You probably donâ€™t need 30.72TB of fast SSD data at home, but plenty of companies around the world will be excited to hear that Samsung is now ready to manufacture the industryâ€™s largest capacity SSD ever, which also happens to be insanely fast.
Announced on Tuesday, the drive targets enterprise systems, and itâ€™s built on Samsungâ€™s 512Gb V-NAND tech. The company says it offers the â€œindustry-first 1TB NAND flash package, 40GB of DRAM, new controller,â€� and new software, which will allow it to store some 5,700 5GB movies and only fail every two million hours.
The PM1643 is a dull, unassuming name for this SAS SSD, but itâ€™s one to remember. The device doubles the capacity of the previous 15.36TB high-capacity SSD that Samsung introduced nearly two years ago.
â€œThis breakthrough was made possible by combining 32 of the new 1TB NAND flash packages, each comprised of 16 stacked layers of 512Gb V-NAND chips,â€� Samsung explains. â€œThese super-dense 1TB packages allow for approximately 5,700 5-gigabyte (GB), full HD movie files to be stored within a mere 2.5-inch storage device.â€�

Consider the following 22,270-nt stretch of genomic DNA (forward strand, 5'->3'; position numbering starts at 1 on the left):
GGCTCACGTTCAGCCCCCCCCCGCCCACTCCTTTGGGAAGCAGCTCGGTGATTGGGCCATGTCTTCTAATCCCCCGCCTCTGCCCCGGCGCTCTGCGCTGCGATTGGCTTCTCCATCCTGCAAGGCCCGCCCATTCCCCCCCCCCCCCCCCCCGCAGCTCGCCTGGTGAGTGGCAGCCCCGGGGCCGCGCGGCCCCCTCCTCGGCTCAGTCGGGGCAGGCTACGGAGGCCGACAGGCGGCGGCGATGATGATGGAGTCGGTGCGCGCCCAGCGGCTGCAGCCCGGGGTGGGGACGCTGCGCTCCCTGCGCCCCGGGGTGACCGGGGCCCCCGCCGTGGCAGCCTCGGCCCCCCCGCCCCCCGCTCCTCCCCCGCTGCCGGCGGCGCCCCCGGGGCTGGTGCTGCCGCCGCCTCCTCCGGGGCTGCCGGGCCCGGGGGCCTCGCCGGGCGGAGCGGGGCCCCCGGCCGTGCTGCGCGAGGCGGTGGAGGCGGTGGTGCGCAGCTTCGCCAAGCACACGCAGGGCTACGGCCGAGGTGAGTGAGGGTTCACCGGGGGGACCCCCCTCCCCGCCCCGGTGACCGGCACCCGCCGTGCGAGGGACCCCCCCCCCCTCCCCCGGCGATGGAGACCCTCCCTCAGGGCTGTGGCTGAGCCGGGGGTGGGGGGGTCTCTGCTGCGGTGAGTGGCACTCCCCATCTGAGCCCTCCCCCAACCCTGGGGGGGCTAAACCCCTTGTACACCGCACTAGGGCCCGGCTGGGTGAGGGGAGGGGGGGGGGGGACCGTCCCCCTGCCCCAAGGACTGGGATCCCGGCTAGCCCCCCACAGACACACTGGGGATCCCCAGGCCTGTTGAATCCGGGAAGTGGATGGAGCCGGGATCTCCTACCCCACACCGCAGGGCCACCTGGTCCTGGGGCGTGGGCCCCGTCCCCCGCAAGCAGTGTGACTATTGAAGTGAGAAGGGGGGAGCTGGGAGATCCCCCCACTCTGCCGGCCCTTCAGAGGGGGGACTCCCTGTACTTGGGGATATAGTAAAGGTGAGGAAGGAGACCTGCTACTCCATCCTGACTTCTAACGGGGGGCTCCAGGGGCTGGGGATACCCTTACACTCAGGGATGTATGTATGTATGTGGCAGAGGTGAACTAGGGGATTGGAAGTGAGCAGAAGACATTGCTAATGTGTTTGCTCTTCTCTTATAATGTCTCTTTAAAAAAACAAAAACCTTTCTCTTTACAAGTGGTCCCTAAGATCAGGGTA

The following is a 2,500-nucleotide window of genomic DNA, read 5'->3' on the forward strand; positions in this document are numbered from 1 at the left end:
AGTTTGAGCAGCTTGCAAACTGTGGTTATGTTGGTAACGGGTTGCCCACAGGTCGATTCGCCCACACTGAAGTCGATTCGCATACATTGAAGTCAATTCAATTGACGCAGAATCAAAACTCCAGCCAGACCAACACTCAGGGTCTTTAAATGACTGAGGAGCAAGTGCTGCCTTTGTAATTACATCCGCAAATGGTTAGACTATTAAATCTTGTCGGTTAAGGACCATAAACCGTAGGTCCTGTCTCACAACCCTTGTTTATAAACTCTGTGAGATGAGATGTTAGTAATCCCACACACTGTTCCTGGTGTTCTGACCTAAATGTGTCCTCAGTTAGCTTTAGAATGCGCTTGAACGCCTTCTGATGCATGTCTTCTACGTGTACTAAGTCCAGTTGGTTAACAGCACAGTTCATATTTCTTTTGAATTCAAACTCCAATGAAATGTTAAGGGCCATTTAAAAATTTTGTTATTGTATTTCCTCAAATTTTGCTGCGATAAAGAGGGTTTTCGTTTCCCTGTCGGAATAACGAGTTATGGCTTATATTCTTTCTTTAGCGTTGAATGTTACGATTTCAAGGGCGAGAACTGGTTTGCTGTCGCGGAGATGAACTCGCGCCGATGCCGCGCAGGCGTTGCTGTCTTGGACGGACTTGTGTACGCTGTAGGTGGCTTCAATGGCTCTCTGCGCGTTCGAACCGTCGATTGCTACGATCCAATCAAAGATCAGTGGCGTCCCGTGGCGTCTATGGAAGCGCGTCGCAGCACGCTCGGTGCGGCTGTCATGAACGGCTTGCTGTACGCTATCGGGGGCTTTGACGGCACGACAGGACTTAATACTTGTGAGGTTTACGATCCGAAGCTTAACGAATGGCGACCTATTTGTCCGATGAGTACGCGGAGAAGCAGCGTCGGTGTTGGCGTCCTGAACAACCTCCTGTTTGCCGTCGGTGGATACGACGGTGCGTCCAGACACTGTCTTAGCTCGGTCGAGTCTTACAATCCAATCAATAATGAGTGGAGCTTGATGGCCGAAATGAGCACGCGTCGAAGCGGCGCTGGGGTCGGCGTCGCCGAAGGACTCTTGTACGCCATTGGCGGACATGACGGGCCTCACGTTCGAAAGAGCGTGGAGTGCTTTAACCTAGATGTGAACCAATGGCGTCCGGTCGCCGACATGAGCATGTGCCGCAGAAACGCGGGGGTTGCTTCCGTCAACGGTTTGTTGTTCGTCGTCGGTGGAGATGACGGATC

The PM1643 features new tech innovations, including a â€œhighly efficient controller architecture,â€� that makes room for more storage space by combining nine controllers, and Through Silicon Via (TSV) technology that interconnects 8GB DDR4 chips to create 10 4GB TSV DRAM packages. Samsung says this is the first time TSC-applied DRAM was used in an SSD.
Software features, meanwhile, include metadata protection, data retention, and recovery from sudden power failures. The drive can deliver one full drive write per day over a period of five years without failure. The mean time between failures is of two million hours, Samsung says.
The drive offers sequential read and write speeds of up to 2,100MB/s and 1,700MB/s, respectively, which is three times faster than a typical 2.5-inch SSD. Random read and write speeds are at 400,000 IOPS and 50,000 IOPS, or four times the performance of a regular SSD drive.
The price for the 30.72TB SSD was not announced, but the 15.36TB cost more than $10,000 two years ago. Samsung plans to launch other capacities using the same technology, including 15.36TB, 7.68TB, 3.84TB, 1.92TB, 960GB and 800GB versions.